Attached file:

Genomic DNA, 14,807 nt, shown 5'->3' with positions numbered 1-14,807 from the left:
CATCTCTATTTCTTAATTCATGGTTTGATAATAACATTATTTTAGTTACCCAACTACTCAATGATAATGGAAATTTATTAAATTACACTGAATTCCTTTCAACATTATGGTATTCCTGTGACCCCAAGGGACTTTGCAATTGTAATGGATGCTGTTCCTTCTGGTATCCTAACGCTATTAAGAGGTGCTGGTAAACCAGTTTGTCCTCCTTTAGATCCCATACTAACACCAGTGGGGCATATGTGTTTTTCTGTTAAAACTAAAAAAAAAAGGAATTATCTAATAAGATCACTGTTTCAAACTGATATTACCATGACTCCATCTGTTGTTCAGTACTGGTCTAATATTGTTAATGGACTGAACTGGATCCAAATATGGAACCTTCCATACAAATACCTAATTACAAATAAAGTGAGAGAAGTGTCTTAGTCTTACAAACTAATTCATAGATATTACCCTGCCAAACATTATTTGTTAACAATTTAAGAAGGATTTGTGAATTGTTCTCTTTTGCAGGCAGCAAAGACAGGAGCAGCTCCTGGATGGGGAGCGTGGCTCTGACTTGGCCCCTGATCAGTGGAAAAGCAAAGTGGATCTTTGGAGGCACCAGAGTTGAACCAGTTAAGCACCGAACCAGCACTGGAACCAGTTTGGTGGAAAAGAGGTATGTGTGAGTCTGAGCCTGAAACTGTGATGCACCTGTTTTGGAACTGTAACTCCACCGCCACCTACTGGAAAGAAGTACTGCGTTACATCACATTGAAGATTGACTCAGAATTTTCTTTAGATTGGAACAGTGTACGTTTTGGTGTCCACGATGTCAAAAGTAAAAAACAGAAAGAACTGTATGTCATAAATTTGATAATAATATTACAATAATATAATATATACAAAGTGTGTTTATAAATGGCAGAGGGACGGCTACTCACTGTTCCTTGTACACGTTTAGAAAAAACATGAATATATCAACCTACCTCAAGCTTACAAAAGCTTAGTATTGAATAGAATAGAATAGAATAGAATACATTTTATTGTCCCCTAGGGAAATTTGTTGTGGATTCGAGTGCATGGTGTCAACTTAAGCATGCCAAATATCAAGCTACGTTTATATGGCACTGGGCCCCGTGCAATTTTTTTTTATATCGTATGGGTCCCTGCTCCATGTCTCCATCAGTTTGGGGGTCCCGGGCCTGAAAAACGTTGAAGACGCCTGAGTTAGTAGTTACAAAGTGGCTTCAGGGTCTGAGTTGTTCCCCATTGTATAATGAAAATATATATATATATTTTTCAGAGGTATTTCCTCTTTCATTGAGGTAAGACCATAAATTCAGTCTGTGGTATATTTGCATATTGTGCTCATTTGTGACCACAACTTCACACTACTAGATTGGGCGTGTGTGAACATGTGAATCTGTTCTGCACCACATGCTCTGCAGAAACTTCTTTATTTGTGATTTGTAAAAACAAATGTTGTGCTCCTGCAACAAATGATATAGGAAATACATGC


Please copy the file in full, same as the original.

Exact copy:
Genomic DNA, 14,807 nt, shown 5'->3' with positions numbered 1-14,807 from the left:
CATCTCTATTTCTTAATTCATGGTTTGATAATAACATTATTTTAGTTACCCAACTACTCAATGATAATGGAAATTTATTAAATTACACTGAATTCCTTTCAACATTATGGTATTCCTGTGACCCCAAGGGACTTTGCAATTGTAATGGATGCTGTTCCTTCTGGTATCCTAACGCTATTAAGAGGTGCTGGTAAACCAGTTTGTCCTCCTTTAGATCCCATACTAACACCAGTGGGGCATATGTGTTTTTCTGTTAAAACTAAAAAAAAAAGGAATTATCTAATAAGATCACTGTTTCAAACTGATATTACCATGACTCCATCTGTTGTTCAGTACTGGTCTAATATTGTTAATGGACTGAACTGGATCCAAATATGGAACCTTCCATACAAATACCTAATTACAAATAAAGTGAGAGAAGTGTCTTAGTCTTACAAACTAATTCATAGATATTACCCTGCCAAACATTATTTGTTAACAATTTAAGAAGGATTTGTGAATTGTTCTCTTTTGCAGGCAGCAAAGACAGGAGCAGCTCCTGGATGGGGAGCGTGGCTCTGACTTGGCCCCTGATCAGTGGAAAAGCAAAGTGGATCTTTGGAGGCACCAGAGTTGAACCAGTTAAGCACCGAACCAGCACTGGAACCAGTTTGGTGGAAAAGAGGTATGTGTGAGTCTGAGCCTGAAACTGTGATGCACCTGTTTTGGAACTGTAACTCCACCGCCACCTACTGGAAAGAAGTACTGCGTTACATCACATTGAAGATTGACTCAGAATTTTCTTTAGATTGGAACAGTGTACGTTTTGGTGTCCACGATGTCAAAAGTAAAAAACAGAAAGAACTGTATGTCATAAATTTGATAATAATATTACAATAATATAATATATACAAAGTGTGTTTATAAATGGCAGAGGGACGGCTACTCACTGTTCCTTGTACACGTTTAGAAAAAACATGAATATATCAACCTACCTCAAGCTTACAAAAGCTTAGTATTGAATAGAATAGAATAGAATAGAATACATTTTATTGTCCCCTAGGGAAATTTGTTGTGGATTCGAGTGCATGGTGTCAACTTAAGCATGCCAAATATCAAGCTACGTTTATATGGCACTGGGCCCCGTGCAATTTTTTTTTATATCGTATGGGTCCCTGCTCCATGTCTCCATCAGTTTGGGGGTCCCGGGCCTGAAAAACGTTGAAGACGCCTGAGTTAGTAGTTACAAAGTGGCTTCAGGGTCTGAGTTGTTCCCCATTGTATAATGAAAATATATATATATATTTTTCAGAGGTATTTCCTCTTTCATTGAGGTAAGACCATAAATTCAGTCTGTGGTATATTTGCATATTGTGCTCATTTGTGACCACAACTTCACACTACTAGATTGGGCGTGTGTGAACATGTGAATCTGTTCTGCACCACATGCTCTGCAGAAACTTCTTTATTTGTGATTTGTAAAAACAAATGTTGTGCTCCTGCAACAAATGATATAGGAAATACATGC